- Scholefield 1998, p. 37.
- "Avro Lincoln." airforce.forces.gc.ca. Retrieved: 30 August 2010.
- "Avro Lincoln." rcaf.com. Retrieved: 30 August 2010.
- Jackson 1990, p. 412.
- "A73 Avro Lincoln." RAAF Museum, Point Cook. Retrieved: 30 August 2010.
- World Aircraft Information Files 1997
- Jackson 1990, p. 406.
- Jackson 1990, p. 409.
- Marino et al. 2001, p. 65.
- Marino et al. 2002, p. 37.
- Marino et al. 2002, p. 41.
- Marino et al. 2002, pp. 40–41.
- Marino et al. 2002, p. 39.
- A 61-year Operation Link, the first FAA flight over Antarctica Retrieved: 29 December 2012
- "Avro 694 Lincoln modificado Cruz del Sur." asociacionatta.com. Retrieved: 29 December 2012.
- The National Archives, London, file ES 1/44.
- "No. 4610. Avro 694 Lincoln B. Mk. II (G-37-1)." Maurice Collier Collection. Retrieved: 26 December 2009.
- Grant 2003
- Franks 2000, pp. 97–99.
- google maps
- Thetford 1957, p. 65.
- Jackson 1990, p. 411.
- Flight Magazine, 26 January 1946, p. 59.
- Garbett and Goulding 1979, p. 95.
- Garbett and Goulding 1979, p. 70.
- Mason 1994, p. 357.
- Buttler, Tony. Avro Lincoln (Warpaint series no. 34). Denbigh East, Bletchley, UK: Hall Park Books, 2000.
- Franks, Richard A. The Avro Lancaster, Manchester and Lincoln. Bedford, United Kingdom: SAM Publications, 2000. ISBN 0-9533465-3-6.
- Garbett, Mike and Brian Goulding. Lincoln at War. Shepperton, Surrey, UK: Ian Allan Ltd, 1979. ISBN 0-7110-0847-7.
- Grant, Jim. Lincoln Test Beds Model Aircraft Monthly, Volume 2 Issue 11, SAM Publications, ISSN 1475-3405
- Jackson, A.J. Avro Aircraft since 1908, 2nd edition. London: Putnam Aeronautical Books, 1990. ISBN 0-85177-834-8.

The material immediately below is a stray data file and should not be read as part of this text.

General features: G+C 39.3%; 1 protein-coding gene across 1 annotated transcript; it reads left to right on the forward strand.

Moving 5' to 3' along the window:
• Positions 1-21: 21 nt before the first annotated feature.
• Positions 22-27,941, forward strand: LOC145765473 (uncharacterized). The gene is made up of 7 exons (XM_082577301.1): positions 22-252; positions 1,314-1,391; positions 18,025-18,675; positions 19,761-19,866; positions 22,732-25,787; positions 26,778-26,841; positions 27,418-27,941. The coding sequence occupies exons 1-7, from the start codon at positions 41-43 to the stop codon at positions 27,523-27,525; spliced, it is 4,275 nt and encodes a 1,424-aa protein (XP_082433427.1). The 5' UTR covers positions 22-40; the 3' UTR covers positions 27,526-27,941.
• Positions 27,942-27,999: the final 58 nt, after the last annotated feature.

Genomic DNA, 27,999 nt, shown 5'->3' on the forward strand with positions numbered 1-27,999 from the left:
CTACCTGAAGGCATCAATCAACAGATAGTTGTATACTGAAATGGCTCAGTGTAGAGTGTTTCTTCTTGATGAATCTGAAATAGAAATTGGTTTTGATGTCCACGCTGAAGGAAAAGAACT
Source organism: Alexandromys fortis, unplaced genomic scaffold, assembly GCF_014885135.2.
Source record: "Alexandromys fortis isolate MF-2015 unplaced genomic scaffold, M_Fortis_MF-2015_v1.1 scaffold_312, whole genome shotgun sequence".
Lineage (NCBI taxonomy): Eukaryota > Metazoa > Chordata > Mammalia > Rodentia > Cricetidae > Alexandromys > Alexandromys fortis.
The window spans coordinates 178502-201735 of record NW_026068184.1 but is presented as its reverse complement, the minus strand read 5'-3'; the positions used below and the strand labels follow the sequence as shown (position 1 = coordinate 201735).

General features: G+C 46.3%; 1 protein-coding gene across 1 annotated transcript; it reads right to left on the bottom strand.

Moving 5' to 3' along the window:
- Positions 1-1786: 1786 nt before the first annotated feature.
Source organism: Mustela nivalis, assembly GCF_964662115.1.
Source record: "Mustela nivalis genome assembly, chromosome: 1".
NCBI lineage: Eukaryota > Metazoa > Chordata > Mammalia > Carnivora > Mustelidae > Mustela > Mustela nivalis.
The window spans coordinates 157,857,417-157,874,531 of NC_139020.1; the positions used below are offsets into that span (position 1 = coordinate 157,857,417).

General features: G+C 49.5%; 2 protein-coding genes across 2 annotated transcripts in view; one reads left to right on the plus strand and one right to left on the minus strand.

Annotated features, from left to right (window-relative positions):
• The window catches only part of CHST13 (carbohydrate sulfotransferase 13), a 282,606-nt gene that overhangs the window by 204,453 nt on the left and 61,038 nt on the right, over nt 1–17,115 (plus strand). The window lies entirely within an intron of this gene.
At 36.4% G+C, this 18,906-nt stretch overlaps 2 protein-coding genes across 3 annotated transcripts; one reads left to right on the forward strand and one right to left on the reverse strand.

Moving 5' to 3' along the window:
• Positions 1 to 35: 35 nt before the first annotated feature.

- Lake, Alan. Flying Units Of The RAF. London: Airlife Publishing Ltd, 1999. ISBN 1-84037-086-6.
- Lake, Jon. Type Analysis: Avro Lincoln International Air Power Review, Volume 1, 1997, Airtime publishing. ISSN 1473-9917.
- Marino, Atilo, Vladimiro Celleto and Javier Mosquera. "Argentina's 'Heavies': Avro Lancaster, Lincoln and Lancastrian in Military Service: Part One." Air Enthusiast, No. 95, September/October 2001, pp. 64–70. Stamford, UK. Key Publishing. ISSN 0143-5450.
- Marino, Atilo, Vladimiro Celleto and Javier Mosquera. "Argentina's 'Heavies': Avro Lancaster, Lincoln and Lancastrian in Military Service: Part Two." Air Enthusiast, No. 97, January/February 2002, pp. 36–43. Stamford, UK. Key Publishing. ISSN 0143-5450.
- Mason, Francis K. The British Bomber since 1914. London: Putnam, 1994. ISBN 0-85177-861-5.
- Scholefield, R.A. Manchester Airport. Stroud, Gloucestershire, UK: Sutton Publishing, 1998. ISBN 0-7509-1954-X.
- Thetford, Owen. Aircraft of the Royal Air Force 1918-57. London: Putnam, 1957.
- Wilson, Stewart. Lincoln, Canberra and F-111 in Australian Service. Weston Creek, ACT, Australia: Aerospace Publications, 1989. ISBN 0-9587978-3-8.
- World Aircraft Information Files, File # 022. London: Bright Star Publishing Ltd, 1997.